The Art Gallery of York University showcased Mateo Rivano, whose environmental installation reflected an extraordinarily prolific imagination. Rivano brought together a variety of media including 44 detailed drawings, one sculpture, and a pedestal holding a book of drawings. All this was framed by the figure of a painted animal eating another animal while excreting. The installation illustrated the advanced stage of consumption in western capitalist societies and the endless process of production and consumption that is linked to the proliferation of art fairs. Many of the references depict an acute tension between Rivano’s major sources such us folk art, craft, graffiti, religion, fauna, and music.

Next came a trip to La Otra satellite fair, which was set up in an abandoned 1940s building. The initiative of Valenzuela Klenner’s Jairo Valenzuela, the fair is three years old. Although there were only thirteen galleries, they featured strong artists. International galleries included Living Art Room, Habana, Jason Rulnic, Nueva Galeria de la Barra, La Fabrica, Toulose Gallery, Tanya Leigthon and 80m2. From Colombia there was Casas Reigner, Cu4rto Nivel arte contemporaneo, La cometa, and Valenzuela Klenner.

After spending three weeks in Bogotá, I realized that during all the years I was away, Colombians have been busy building the country with positivism and culture. Artists are busy addressing not only issues of violence but also history, race, identity, economics, religion, and philosophy. My studio visits confirmed how vibrant and diverse Bogota has become in terms of artistic output — and this is just the beginning.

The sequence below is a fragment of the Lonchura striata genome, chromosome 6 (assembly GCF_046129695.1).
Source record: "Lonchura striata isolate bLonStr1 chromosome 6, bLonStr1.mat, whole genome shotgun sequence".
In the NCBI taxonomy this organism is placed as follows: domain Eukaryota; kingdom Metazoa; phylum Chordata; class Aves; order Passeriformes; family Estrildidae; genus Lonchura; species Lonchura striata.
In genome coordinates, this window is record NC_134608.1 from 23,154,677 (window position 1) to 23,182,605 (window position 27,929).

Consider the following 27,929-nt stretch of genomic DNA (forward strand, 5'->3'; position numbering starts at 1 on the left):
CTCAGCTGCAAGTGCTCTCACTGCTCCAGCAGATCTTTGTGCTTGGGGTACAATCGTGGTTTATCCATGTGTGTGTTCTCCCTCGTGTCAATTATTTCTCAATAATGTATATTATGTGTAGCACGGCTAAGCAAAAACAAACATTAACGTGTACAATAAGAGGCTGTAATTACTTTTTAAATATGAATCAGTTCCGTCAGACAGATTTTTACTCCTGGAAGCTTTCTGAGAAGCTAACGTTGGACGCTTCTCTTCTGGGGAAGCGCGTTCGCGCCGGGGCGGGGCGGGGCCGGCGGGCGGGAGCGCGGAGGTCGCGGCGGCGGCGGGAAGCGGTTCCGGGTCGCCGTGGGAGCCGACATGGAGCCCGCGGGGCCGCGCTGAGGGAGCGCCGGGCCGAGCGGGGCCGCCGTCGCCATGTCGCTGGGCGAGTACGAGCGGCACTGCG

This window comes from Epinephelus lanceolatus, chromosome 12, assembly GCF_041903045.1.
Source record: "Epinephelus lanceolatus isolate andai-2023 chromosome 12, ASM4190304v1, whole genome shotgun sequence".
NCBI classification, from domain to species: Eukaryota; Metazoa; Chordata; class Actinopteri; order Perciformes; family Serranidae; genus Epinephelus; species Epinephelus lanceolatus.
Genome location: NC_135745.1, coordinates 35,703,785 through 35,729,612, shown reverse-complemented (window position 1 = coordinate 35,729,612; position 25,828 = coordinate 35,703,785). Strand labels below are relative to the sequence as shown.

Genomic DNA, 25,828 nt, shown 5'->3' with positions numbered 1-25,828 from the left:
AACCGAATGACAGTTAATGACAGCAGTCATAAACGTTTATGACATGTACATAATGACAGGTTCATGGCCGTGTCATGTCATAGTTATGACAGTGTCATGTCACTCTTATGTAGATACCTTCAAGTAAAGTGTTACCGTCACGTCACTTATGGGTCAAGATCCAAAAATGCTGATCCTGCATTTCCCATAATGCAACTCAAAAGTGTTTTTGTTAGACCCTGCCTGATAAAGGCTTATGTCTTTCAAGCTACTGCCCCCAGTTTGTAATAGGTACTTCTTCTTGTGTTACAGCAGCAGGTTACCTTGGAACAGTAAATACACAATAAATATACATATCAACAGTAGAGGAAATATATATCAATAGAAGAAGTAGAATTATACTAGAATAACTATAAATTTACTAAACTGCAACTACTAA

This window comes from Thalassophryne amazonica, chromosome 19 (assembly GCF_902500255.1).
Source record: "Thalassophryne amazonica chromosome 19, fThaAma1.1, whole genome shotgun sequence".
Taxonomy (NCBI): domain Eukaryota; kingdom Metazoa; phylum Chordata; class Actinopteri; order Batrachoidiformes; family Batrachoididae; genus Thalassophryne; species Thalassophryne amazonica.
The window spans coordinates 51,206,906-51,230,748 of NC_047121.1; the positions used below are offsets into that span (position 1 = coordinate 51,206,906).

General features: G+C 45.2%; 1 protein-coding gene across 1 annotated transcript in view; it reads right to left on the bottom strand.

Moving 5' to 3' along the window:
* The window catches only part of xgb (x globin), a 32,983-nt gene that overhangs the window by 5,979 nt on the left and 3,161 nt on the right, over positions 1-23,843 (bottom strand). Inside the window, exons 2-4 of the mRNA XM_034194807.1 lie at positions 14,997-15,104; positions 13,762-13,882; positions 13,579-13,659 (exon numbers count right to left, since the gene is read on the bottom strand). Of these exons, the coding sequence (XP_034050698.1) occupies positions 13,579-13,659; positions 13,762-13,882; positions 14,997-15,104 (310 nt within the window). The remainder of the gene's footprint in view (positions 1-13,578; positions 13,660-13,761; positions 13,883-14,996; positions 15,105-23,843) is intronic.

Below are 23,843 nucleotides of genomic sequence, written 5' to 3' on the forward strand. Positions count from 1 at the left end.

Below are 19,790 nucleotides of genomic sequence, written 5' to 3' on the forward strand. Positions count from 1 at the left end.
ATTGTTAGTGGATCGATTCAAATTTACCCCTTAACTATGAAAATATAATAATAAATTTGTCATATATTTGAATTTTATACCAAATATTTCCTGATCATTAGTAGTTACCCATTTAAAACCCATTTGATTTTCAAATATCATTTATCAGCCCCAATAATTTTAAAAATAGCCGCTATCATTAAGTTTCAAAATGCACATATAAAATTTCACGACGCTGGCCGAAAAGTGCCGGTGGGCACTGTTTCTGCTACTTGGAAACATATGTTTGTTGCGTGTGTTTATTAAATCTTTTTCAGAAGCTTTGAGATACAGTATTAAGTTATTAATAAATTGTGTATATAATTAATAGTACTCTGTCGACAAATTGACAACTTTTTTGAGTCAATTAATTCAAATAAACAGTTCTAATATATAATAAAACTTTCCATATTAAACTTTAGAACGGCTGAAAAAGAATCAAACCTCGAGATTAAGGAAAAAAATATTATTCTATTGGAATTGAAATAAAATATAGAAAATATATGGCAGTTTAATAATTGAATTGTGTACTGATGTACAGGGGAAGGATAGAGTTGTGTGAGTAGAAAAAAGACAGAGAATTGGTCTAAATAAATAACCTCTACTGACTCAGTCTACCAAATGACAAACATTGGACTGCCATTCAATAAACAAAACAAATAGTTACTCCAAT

The Artists:

Nadin Ospina is well known for pioneering the articulation of new vocabularies in relation to power and the production of culture within Latin America. His work has maintained a constant, productive dialogue with Colombian culture and the relationship with hegemonic powers and elements that define a cultural circumstance. Ospina has great interest in history and a love of pre-Columbian art, which he says comes out of admiration for the culture to which he belongs; identity and hybridity are two notions that Nadin has explored through his work. He says that since there is no pre-Columbian written history, at least he can find a connection with that culture through its aesthetic. Some of his most recognized work has come from his own experience growing up in a middle class neighborhood in Bogota and witnessing the arrival of American pop culture. Idol with Skull (1998), is a modified Mickey Mouse; Dignitary (1999), an altered Bart Simpson; both hybridized as Pre-Columbian archeological pieces. His work also investigates the stereotyping of cultures, such as in Colombia Land (2004), which alludes to the stereotypical image of violence in Colombia; and Los Americanos (2009), which deals with how the image that people have of Native Americans is the stereotypical figure that comes from cinema, TV, and comic books.